Open Access Hulk: Best Interview Subject Ever!

The Open Access Hulk smashes paywalls the world over!

I’ve been thinking for a while (years, actually) about how complex open access outreach is — what sells one audience (say, faculty) on open access sometimes leaves another audience (say, students, or administrators) completely cold. I realized early that I needed to adjust my messaging for different audiences, and I’ve made many adjustments — some hits, some misses — over the years.

I recently wrote a column about the challenges of open access outreach, featuring snippets of an interview with the greatest (or at least most SMASHING) open access advocate of all time: the Open Access Hulk (@openaccesshulk on Twitter). The column hasn’t appeared yet (fingers crossed the editors don’t decide it’s too goofy, too CAPS LOCK’d to publish!), but the full Twitter interview is now archived on Storify. (On Twitter too, of course, but it can be difficult to follow a long exchange on Twitter itself.)

The Open Access Hulk is not our most syntactically sophisticated colleague, but he’s very informed, very perceptive, and very wise, and he had incisive, Continue reading “Open Access Hulk: Best Interview Subject Ever!”

Why You Should Ditch Academia.edu and Use CUNY Academic Works

As most readers of this blog know, CUNY recently launched Academic Works, an open access repository that is the ideal way for CUNY scholars to make articles, book chapters, data, etc. available to their research communities and the broader public.

Why should you care about Academic Works?  Let’s start with three key reasons:

1) Academic Works is the perfect place to satisfy grant funders’ open access and open data requirements. If you want more grants in the future, you need to learn how to comply with funders’ requirements for openness!

2) Academia.edu and ResearchGate.net are seriously suboptimal. First, they’re commercial sites. (Yep, despite its URL, which it never should have gotten, Academia.edu is not connected to any educational institution.) And commercial ventures might disappear at any time (taking your papers offline too), whereas Academic Works is designed to last for the long term, longer than commercial sites and longer than personal websites. They’re also much more likely to be smacked with (and blindly comply with) take-down notices from publishers. And, as commercial entities, they exist to make money. How do they do that? By forcing users to log in to see documents, tracking their actions, and selling that data. If you’re uncomfortable with how Facebook commodifies your information, you should be uncomfortable with Academia.edu and ResearchGate too!

3) Academic Works significantly boosts your visibility and impact. If your work is in Academic Works, it’s much more likely to be found and read. (Academic Works is designed to play well with Google and Google Scholar.) And, as a result, it’s much more likely to be linked to on Twitter, blogs, and news sites, and also more likely to be cited in future research. Yes: study after study has shown that journal articles that are freely available online are cited more by other journal articles. Academic Works also sends authors monthly download reports with detailed information about how much your work has been downloaded, in what countries, and by which institutions.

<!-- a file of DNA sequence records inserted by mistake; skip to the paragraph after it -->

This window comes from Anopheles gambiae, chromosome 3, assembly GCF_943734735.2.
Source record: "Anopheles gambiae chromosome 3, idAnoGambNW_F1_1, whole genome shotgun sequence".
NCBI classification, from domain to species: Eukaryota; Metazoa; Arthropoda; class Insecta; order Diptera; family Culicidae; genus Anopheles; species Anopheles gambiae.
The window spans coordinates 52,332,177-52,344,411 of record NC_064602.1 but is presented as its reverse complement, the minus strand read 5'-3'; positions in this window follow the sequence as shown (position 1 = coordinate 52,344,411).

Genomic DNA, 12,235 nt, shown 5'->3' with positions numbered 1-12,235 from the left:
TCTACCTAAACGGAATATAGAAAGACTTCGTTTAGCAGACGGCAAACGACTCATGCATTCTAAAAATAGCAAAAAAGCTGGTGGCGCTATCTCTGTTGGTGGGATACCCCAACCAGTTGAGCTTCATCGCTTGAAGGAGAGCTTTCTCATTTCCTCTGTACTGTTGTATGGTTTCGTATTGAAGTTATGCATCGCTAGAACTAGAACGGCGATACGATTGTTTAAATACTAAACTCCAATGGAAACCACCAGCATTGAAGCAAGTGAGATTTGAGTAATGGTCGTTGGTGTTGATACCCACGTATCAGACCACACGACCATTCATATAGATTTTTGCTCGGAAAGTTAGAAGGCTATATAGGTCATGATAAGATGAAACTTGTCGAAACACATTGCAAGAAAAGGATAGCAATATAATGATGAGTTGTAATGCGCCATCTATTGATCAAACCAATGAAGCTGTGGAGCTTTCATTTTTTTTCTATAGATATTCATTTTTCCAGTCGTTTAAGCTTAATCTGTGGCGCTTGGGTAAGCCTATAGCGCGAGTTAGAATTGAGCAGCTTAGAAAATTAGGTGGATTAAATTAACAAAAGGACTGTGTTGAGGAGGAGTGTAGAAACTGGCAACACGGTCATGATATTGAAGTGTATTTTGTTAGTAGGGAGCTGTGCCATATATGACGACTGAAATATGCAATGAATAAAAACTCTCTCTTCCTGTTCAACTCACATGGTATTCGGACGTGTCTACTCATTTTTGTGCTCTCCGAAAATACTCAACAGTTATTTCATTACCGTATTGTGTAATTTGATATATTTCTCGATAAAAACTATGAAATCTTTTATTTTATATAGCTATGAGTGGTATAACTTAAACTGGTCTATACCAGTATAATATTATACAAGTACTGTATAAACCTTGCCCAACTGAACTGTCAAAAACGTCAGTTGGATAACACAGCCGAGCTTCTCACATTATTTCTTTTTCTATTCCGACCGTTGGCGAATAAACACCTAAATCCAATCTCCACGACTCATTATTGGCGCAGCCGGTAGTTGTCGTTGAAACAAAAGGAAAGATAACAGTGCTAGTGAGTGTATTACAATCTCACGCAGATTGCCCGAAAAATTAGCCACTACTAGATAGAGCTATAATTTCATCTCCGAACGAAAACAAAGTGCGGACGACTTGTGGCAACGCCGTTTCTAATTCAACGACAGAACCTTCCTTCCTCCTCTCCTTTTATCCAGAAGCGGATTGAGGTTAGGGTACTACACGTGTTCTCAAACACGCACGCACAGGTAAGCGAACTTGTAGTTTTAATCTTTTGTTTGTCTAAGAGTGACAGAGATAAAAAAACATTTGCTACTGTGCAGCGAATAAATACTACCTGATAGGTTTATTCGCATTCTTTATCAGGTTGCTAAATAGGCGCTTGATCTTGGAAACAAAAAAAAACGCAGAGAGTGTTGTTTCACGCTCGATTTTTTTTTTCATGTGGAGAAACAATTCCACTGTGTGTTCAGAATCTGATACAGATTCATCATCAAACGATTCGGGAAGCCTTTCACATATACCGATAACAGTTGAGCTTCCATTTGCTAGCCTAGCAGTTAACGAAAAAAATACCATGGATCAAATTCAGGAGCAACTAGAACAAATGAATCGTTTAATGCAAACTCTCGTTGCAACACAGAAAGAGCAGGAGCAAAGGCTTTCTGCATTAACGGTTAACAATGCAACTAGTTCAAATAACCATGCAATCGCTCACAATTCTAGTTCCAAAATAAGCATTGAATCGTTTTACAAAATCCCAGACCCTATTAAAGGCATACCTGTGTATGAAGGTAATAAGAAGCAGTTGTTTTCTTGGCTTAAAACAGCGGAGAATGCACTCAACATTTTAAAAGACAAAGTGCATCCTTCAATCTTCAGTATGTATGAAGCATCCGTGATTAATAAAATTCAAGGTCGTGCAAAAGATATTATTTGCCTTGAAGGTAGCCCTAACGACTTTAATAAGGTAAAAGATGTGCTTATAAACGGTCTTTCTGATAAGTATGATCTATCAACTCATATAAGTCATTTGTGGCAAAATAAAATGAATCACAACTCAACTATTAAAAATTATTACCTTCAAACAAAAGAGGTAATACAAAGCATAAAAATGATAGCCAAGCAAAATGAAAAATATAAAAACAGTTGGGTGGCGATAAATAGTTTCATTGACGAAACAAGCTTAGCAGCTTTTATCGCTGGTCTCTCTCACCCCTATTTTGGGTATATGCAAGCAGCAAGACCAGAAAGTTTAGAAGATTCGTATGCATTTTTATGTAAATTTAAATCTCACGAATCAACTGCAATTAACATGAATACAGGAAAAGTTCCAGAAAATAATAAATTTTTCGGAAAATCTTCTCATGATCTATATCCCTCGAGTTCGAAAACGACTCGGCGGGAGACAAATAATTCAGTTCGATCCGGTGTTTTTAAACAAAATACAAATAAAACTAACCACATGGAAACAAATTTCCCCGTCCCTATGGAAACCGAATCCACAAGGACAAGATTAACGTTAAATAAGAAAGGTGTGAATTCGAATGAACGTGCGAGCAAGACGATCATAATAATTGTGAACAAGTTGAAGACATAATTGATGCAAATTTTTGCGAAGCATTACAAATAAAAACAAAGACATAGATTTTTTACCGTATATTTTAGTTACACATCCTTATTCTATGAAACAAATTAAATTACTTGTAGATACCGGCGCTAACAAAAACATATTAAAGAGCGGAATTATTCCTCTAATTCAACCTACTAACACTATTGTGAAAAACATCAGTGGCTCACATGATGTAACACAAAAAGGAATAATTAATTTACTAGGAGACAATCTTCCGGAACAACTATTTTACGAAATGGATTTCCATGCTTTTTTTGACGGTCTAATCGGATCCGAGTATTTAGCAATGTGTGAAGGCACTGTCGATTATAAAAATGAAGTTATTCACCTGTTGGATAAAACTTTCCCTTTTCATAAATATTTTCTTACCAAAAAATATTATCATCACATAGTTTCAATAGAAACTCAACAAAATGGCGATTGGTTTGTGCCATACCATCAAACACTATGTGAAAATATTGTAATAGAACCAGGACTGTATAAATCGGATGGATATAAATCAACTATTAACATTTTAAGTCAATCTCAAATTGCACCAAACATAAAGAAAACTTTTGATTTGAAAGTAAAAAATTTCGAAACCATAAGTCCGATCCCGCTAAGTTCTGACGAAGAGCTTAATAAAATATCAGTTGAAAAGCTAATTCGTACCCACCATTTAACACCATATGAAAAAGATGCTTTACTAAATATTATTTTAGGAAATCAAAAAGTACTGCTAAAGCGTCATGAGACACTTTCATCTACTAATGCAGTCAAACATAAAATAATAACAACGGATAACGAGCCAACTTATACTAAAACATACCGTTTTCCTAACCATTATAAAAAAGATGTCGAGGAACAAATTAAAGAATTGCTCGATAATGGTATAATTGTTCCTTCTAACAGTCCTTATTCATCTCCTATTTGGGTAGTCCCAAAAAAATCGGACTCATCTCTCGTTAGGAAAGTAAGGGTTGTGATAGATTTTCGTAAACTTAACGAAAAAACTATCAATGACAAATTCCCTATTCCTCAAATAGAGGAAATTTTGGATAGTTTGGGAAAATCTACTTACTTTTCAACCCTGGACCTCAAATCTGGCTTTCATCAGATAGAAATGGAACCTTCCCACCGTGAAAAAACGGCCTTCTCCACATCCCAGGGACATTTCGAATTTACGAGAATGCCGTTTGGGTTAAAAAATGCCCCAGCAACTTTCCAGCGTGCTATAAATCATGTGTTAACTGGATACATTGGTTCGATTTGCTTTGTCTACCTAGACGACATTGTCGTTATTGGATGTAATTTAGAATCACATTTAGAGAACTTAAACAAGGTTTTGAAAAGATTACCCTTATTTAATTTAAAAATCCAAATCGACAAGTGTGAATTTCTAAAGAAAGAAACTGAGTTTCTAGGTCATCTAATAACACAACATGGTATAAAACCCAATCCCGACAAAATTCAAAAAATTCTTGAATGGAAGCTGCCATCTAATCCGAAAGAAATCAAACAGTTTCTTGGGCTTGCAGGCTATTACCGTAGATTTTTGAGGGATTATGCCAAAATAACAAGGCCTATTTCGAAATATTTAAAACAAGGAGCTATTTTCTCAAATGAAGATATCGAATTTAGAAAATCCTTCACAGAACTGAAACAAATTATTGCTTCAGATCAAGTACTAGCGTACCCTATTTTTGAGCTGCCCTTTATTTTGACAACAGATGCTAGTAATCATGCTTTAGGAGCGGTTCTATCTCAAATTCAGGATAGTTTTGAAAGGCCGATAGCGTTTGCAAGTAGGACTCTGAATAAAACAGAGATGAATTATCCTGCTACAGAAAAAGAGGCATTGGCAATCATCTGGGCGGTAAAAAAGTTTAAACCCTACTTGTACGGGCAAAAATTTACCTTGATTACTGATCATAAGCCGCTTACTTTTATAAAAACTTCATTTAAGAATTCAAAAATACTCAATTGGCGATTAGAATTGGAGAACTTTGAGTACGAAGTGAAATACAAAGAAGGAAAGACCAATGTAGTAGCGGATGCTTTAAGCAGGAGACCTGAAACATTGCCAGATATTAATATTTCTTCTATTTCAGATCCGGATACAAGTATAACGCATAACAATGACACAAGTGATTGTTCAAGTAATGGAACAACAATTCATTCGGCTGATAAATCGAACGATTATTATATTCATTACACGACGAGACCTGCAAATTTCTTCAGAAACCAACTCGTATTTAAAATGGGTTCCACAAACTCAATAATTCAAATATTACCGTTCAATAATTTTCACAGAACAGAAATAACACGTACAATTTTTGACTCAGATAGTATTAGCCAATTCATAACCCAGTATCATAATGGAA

Curious whether you’re allowed to upload an article you published in a journal? Search SHERPA/RoMEO to find out what that journal allows.

Couldn’t make any of our workshops on Academic Works? Flip through the slideshow, read the handout, or visit our guide with step-by-step upload instructions. Or contact the Academic Works administrator at your campus for more information!.

CUNY Academic Works has an Author Dashboard that shows you how much your works have been downloaded and from where!
CUNY Academic Works has an Author Dashboard that shows you how much your works have been downloaded and from where!

It’s Open Access Week! Nay, Open Access Month! What Now?

(This post is a slight reworking of a post from the Graduate Center Library blog.)

This week, October 19-25, is International Open Access Week, an annual opportunity for students, faculty, and other researchers to learn about open access (OA) to scholarly literature, find out how to make their works OA, and help make OA the new norm in scholarship and research. (Read more about Open Access Week and about OA in general.)

Of course, CUNY is a very big place, and we like to think big. So here at CUNY, it’s not just Open Access Week but Open Access Month: Numerous CUNY librarians are making a point to promote understanding, acceptance, and adoption of OA alllll monnnnnth looooong. (Actually, we’re always happy to talk about OA — any day, any week, any month, any year!)

During Open Access Week/Month, you might hear about open access from many sources:

Once Open Access Week/Month has whetted your appetite for OA, join the Graduate Center Library for workshops addressing two key aspects of OA: Does my publisher allow me to share my work (i.e., make it OA)? And if so, how and where am I allowed to share it?

Find out the answers to these and other questions at the following workshops, each offered twice — click the links to learn more and RSVP (non-GC folks are welcome to attend too!):

And it’s not just the Graduate Center Library that’s offering workshops! See the calendar of CUNY events for Open Access Month and its aftermath (scroll to the bottom of the page to see the calendar) and avail yourself of an event on your campus or a campus that’s convenient for you!

International Open Access Week image
Graphic is adapted from this image, © Dimitar Poposki, used under a Creative Commons Attribution license.